Gold and silver prices steadied this week, with gold up only $3 at $1218 in early European trade this morning (Friday), and silver unchanged at $15.68. As our headline chart shows, silver is now marginally lower on the year, and gold’s rise has been pared to 5.75%. All this has happened against a background of a weaker dollar, so in terms of performance, gold’s rise against the dollar is as good as it gets. Our next chart shows gold’s performance indexed to the start of the year against the four major currencies.
Priced in euros, gold is now down on the year, by 2%. The point is worth making to refute those who buy and sell gold on charts alone: they are ignoring the value gold offers most of the world’s population priced in other currencies. For example, there has been a rebound in Indian demand, with the official figures for May rising to 124 tonnes for the month. Given the smuggling trade, this is bound to understate the true figure. Silver demand also jumped sharply. Chinese public demand for gold in June rose to 155.5 tonnes, which for the first six months now stands at 1,021 tonnes. China and India between them are absorbing gold at an annualised rate of 3,160 tonnes, not far off total global mine supply. For this demand to be satisfied, the rest of the world, including members of the public, central banks and other government institutions such as sovereign wealth funds must draw down on existing above-ground stocks to satisfy their demand. This tells us that serious supply problems must be developing in the physical market, which is confirmed by backwardations for future deliveries.
We must look towards Comex for evidence as to what is going on, and here, the most striking data is the net contract position for the swap dealers. This is shown for gold in our next chart.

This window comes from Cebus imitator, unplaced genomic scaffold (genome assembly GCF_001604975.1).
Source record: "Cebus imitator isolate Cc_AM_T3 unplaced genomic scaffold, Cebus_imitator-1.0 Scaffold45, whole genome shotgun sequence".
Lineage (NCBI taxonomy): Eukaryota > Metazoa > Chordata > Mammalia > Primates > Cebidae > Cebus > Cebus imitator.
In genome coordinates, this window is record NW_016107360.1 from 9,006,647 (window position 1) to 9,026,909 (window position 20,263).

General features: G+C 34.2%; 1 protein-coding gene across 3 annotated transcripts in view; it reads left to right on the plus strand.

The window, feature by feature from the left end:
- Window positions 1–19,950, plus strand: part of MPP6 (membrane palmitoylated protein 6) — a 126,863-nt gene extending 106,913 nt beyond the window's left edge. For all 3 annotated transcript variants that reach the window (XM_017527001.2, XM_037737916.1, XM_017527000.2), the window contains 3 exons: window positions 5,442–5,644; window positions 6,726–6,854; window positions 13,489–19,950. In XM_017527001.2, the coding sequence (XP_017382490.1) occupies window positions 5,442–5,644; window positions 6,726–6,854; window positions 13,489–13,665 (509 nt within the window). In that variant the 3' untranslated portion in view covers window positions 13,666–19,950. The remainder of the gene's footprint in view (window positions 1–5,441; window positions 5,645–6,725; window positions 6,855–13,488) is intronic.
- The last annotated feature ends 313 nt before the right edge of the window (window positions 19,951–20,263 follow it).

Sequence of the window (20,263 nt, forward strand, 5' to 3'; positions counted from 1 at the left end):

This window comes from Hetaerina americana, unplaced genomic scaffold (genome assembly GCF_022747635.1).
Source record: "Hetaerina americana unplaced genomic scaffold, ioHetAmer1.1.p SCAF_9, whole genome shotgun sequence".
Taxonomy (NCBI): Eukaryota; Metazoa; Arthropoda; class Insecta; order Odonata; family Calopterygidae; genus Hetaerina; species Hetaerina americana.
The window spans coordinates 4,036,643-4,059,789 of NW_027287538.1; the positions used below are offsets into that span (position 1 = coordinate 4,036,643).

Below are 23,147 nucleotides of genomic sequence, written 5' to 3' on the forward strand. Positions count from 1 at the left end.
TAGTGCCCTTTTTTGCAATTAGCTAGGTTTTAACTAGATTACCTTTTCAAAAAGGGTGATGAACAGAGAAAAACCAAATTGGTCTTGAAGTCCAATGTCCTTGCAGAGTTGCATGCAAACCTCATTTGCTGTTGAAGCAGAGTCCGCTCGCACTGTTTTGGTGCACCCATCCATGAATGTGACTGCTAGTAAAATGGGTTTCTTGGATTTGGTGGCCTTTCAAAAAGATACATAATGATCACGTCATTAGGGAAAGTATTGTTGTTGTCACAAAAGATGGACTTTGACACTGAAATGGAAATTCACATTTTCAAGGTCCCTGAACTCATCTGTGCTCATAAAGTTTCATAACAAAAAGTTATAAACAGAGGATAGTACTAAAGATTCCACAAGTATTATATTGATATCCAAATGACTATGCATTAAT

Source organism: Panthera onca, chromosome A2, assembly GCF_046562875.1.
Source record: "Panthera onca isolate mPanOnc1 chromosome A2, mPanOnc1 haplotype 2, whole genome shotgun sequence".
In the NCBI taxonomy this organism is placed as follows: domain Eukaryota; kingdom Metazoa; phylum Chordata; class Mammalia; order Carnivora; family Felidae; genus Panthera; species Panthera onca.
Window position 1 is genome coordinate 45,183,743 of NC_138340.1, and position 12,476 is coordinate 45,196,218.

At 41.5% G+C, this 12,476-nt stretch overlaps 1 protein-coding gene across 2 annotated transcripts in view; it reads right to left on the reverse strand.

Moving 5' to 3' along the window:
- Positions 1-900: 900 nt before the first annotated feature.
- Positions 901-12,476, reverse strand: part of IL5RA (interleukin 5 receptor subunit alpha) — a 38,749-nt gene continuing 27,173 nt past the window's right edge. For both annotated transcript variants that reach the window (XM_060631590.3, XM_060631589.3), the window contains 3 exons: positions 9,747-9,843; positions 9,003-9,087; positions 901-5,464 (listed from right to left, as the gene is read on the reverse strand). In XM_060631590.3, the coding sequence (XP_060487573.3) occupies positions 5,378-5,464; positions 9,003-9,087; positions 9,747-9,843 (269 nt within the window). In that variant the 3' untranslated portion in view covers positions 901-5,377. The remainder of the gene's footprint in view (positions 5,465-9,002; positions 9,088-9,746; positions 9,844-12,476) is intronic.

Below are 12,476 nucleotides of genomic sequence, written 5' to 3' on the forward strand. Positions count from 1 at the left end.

The net position is long 21,063 contracts (data correct at 3rd July), which is close to the record level seen in December 2015. The fall in the gold price since that date, to under $1210 at one stage, suggests the swaps have increased their net longs even further. This is important, because the bullion banks, represented by swaps, have closed their habitual shorts, and it is now in their interest to see prices rise.
Hapless speculators, in the form of hedge fund managers trading off the charts, are the fodder for the bullion banks’ profitable game, always at their most bearish before the market recovers, and conversely at their most bullish when the swaps are most short. This is confirmed in our last chart, which shows hedge funds to be almost level.
The important news event this week was Janet Yellen’s two-day testimony to the Senate, when she adopted a more dovish tone towards both interest rates, which she said were closer to a “neutral policy stance” than previously indicated. At any other time, this backing down from a more aggressive stance would have led to a more significant bounce in precious metals.
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